Evaluation of thymic output by measurement of T-cell-receptor gene rearrangement excisional circles (TREC) in patients who have received fludarabine

Victor M. Aquino, Daniel C. Douek, Brian Berryman, Matthew Johnson, Vinay K. Jain, Robert H. Collins

Research output: Contribution to journalArticle

9 Citations (Scopus)

Abstract

The role of the thymus in immune reconstitution in adults receiving chemotherapy is controversial. Detection of T-cell-receptor gene rearrangement excisional circles (TREC) in peripheral blood T cells has been shown to estimate thymic output. Therefore, we measured TREC levels to assess the contribution of the thymus to immune recovery following treatment with fludarabine. Patients who had received fludarabine alone or a fludarabine containing regimen were identified. Cryopreserved peripheral-blood mononuclear cells were obtained and analyzed by four-color flow cytometry utilizing fluorochrome-conjugated antibodies against CD4, CD8, CD45RO and CD27. Proportions of naïve T cells in each CD4+ and CD8+ subset were measured by gating on CD45RO-negative, CD27+ cells. Quantification of TREC in sorted naïve CD4+ and CD8+ T cells was performed by real-time PCR. Thirteen patients received a mean of 3.8 ± 0.4 courses of fludarabine and samples were obtained at a average of 18.8 (range 3.6-40.3) months after completing chemotherapy. Ten (77%) had detectable TREC levels. There was a positive correlation (Spearman's rank correlation) between the degree of TREC expression and the percentage of naïve T cells (r = 0.6, p = 0.03), naïve CD4+ (r = 0.6, p = 0.03) and naïve CD8+ (r = 0.66, p = 0.01) cells. We conclude that increased thymic output as demonstrated by an increase in TREC levels correlated with, and was predictive of, increased numbers of naïve T cell following fludarabine administration. The thymus appears to play a role in immune recovery in adults after receiving chemotherapy.

Original languageEnglish (US)
Pages (from-to)343-348
Number of pages6
JournalLeukemia and Lymphoma
Volume44
Issue number2
DOIs
StatePublished - Feb 1 2003

Fingerprint

T-Lymphocyte Gene Rearrangement
T-Cell Receptor Genes
T-Lymphocytes
Thymus Gland
Drug Therapy
Blood Cells
Fluorescent Dyes
fludarabine
Real-Time Polymerase Chain Reaction
Flow Cytometry
Color
Antibodies

Keywords

  • Fludarabine therapy
  • Four-color flow cytometry
  • T cell receptor gen rearragment excisional circles
  • Thymic output

ASJC Scopus subject areas

  • Hematology
  • Oncology
  • Cancer Research

Cite this

Evaluation of thymic output by measurement of T-cell-receptor gene rearrangement excisional circles (TREC) in patients who have received fludarabine. / Aquino, Victor M.; Douek, Daniel C.; Berryman, Brian; Johnson, Matthew; Jain, Vinay K.; Collins, Robert H.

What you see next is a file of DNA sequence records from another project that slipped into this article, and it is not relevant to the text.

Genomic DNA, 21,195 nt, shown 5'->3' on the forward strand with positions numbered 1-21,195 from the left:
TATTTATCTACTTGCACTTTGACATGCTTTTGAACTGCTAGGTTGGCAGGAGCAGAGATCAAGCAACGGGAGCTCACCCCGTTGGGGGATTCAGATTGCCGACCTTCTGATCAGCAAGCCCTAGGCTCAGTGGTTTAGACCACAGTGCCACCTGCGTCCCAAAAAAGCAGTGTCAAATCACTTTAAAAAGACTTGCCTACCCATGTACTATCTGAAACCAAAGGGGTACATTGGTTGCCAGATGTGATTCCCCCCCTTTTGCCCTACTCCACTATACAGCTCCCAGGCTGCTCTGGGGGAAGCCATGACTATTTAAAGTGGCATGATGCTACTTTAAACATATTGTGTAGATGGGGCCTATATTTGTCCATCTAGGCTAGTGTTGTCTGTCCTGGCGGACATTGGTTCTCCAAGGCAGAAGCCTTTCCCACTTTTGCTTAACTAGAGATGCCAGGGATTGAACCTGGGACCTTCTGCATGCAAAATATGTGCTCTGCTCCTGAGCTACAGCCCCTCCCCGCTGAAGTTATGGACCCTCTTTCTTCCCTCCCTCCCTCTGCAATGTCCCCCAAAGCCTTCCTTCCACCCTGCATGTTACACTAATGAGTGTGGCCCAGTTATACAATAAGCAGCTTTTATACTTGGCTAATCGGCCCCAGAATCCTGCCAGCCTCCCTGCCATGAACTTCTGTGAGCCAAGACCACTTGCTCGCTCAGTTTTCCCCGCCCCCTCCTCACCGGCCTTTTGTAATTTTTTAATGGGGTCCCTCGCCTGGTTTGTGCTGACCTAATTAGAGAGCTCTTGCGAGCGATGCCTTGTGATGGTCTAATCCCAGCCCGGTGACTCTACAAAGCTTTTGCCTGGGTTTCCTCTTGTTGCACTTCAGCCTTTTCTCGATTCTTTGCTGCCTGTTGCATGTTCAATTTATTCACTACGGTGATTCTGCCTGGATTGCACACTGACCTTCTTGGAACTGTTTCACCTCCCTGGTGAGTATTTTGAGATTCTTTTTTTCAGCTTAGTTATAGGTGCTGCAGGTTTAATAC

In: Leukemia and Lymphoma, Vol. 44, No. 2, 01.02.2003, p. 343-348.

Research output: Contribution to journalArticle

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abstract = "The role of the thymus in immune reconstitution in adults receiving chemotherapy is controversial. Detection of T-cell-receptor gene rearrangement excisional circles (TREC) in peripheral blood T cells has been shown to estimate thymic output. Therefore, we measured TREC levels to assess the contribution of the thymus to immune recovery following treatment with fludarabine. Patients who had received fludarabine alone or a fludarabine containing regimen were identified. Cryopreserved peripheral-blood mononuclear cells were obtained and analyzed by four-color flow cytometry utilizing fluorochrome-conjugated antibodies against CD4, CD8, CD45RO and CD27. Proportions of na{\"i}ve T cells in each CD4+ and CD8+ subset were measured by gating on CD45RO-negative, CD27+ cells. Quantification of TREC in sorted na{\"i}ve CD4+ and CD8+ T cells was performed by real-time PCR. Thirteen patients received a mean of 3.8 ± 0.4 courses of fludarabine and samples were obtained at a average of 18.8 (range 3.6-40.3) months after completing chemotherapy. Ten (77{\%}) had detectable TREC levels. There was a positive correlation (Spearman's rank correlation) between the degree of TREC expression and the percentage of na{\"i}ve T cells (r = 0.6, p = 0.03), na{\"i}ve CD4+ (r = 0.6, p = 0.03) and na{\"i}ve CD8+ (r = 0.66, p = 0.01) cells. We conclude that increased thymic output as demonstrated by an increase in TREC levels correlated with, and was predictive of, increased numbers of na{\"i}ve T cell following fludarabine administration. The thymus appears to play a role in immune recovery in adults after receiving chemotherapy.",
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